So to connect to your QC you can do the following

Ip address can be found under settings -> Wi-Fi

ssh root@<QC-ip-address> -p 57284

It will prompt you for your password and after that for a fingerprint, just type “yes”, enter and:

Welcome to 
 _   _                      _  ______  ___________ 
| \ | |                    | | |  _  \/  ___| ___ \
|  \| | ___ _   _ _ __ __ _| | | | | |\ `--.| |_/ /
| . ` |/ _ \ | | | '__/ _` | | | | | | `--. \  __/ 
| |\  |  __/ |_| | | | (_| | | | |/ / /\__/ / |    
\_| \_/\___|\__,_|_|  \__,_|_| |___/  \____/\_|    
                                        Quad Cortex 


Now time for some cleanup.

Step 6: restoring the update script

Now that you have persistent access, there is no need to have the exploit anymore. You can keep it, but it poses a security risk and disables the update functionality.

To restore this, just remove the custom Python script, and replace it back with the original one. This can be done with the following commands:


Now reboot the QC and test if the updater works like it’s supposed to.

File access

Still looking for the best way to do this, currenly using the scp command to send and receive files from the QC.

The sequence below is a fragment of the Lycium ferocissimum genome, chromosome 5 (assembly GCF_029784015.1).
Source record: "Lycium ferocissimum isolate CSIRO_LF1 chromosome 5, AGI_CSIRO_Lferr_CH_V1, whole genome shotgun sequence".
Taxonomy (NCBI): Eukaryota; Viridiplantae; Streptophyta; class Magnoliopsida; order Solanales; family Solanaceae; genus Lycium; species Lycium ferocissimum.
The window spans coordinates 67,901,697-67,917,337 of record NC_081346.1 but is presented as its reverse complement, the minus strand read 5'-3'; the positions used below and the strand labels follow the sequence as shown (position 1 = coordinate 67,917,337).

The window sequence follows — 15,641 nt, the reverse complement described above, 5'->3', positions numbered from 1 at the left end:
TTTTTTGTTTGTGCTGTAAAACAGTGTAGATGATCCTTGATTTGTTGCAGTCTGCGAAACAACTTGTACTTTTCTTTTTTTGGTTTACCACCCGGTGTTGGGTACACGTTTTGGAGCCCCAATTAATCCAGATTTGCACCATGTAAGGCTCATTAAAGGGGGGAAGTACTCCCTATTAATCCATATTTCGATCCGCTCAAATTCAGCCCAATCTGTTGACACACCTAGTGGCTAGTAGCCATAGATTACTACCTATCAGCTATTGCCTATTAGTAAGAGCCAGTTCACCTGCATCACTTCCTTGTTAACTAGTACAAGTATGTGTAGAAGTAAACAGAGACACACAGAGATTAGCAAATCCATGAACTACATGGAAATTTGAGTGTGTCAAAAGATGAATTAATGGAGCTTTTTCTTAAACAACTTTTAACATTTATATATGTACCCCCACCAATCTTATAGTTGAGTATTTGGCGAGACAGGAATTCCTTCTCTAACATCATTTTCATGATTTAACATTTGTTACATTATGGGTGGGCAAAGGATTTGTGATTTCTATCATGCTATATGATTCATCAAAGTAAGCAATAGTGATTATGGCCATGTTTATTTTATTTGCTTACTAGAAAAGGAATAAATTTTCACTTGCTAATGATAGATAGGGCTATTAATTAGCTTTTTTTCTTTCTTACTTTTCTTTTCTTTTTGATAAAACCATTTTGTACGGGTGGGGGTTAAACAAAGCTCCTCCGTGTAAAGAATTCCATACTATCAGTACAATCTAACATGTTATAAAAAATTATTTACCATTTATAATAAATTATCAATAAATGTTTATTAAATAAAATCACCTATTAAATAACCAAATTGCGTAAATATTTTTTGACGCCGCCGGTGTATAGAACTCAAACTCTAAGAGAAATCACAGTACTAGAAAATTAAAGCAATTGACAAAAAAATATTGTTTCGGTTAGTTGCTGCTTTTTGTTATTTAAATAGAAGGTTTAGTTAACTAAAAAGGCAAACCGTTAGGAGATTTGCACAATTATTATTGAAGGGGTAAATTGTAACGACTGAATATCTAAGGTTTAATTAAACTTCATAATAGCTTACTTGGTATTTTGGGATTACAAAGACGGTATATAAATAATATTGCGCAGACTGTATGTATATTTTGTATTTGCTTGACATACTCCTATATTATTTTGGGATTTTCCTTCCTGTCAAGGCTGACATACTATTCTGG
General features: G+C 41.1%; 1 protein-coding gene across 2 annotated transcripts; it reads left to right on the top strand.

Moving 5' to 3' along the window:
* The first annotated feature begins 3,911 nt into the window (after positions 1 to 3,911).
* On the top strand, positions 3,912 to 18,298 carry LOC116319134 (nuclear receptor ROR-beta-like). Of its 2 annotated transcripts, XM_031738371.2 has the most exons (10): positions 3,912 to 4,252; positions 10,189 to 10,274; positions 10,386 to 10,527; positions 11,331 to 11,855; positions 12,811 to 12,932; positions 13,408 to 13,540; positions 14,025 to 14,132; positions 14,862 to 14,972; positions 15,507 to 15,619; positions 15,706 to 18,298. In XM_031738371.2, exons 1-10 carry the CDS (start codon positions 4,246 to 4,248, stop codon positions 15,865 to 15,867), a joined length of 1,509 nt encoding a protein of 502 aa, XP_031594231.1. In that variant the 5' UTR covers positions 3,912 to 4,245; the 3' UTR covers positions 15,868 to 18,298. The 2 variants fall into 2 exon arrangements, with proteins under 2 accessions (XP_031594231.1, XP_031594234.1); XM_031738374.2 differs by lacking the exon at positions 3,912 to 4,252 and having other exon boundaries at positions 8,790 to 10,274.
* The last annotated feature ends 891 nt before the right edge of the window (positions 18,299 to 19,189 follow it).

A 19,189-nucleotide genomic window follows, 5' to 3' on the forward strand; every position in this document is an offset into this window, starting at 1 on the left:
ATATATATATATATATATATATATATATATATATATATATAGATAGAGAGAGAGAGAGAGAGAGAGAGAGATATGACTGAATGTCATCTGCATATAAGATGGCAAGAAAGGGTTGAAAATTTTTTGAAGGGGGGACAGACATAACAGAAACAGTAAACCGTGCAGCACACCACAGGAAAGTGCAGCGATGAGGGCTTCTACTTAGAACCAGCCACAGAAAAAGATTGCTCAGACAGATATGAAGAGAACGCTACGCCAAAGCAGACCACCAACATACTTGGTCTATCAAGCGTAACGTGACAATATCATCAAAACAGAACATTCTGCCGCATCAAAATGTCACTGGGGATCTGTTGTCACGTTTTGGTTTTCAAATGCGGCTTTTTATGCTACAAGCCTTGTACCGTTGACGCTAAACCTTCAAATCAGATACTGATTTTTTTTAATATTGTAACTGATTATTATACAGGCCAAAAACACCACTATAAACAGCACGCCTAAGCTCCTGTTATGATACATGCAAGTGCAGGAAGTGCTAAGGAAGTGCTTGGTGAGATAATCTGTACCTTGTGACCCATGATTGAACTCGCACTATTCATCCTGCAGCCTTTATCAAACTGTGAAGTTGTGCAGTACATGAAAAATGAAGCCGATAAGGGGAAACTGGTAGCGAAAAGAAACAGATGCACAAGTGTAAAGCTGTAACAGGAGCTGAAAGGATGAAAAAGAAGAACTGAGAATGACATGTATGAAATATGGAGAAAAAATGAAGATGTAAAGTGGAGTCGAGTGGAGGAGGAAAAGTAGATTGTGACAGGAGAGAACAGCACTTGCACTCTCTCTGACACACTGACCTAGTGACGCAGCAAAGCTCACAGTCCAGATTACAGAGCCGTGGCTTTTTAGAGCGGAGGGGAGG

Example usage:

from PC to QC:

scp -P 57284 <QC-ip-address>:<file-path>

from QC to PC

scp <PC-ip-address>:<file-path>

Editing the default model names

One thing bothering me (and I think a lot of other people) is the fact that companies like NDSP aren’t allowed to ship their models under the real name it is based on. Luckly they keep track of it in the actual model list, but it isn’t displayed to the user.

The models and their respective categories, names and parameters, are stored inside /opt/neuraldsp/ModelRepo.xml. In order to rename these files to the real deal, you’ve got a couple of options.

  • Rename them manually inside the XML file

  • Use the script in this repo to generate the XML file

    • Usage:
    python <original-modelrepo> <output-file-path>
  • Use the pre-generated XML file inside Model Repositories (make sure to match it to your CorOS verion)

Now replace the ModelRepo.xml file inside /opt/neuraldsp with the new file. Make sure this is called ModelRepo.xml.

Finally reboot your QC, now you should have all models (except captures) renamed to their real names.


Accessing your backup

Your backup is available as a compressed archive under /media/p4/downloaded_backup.tar.gz It only contains your personal files such as captures, presets, … It does not contain any system files, so it can’t be used as a complete system restore backup.


View Github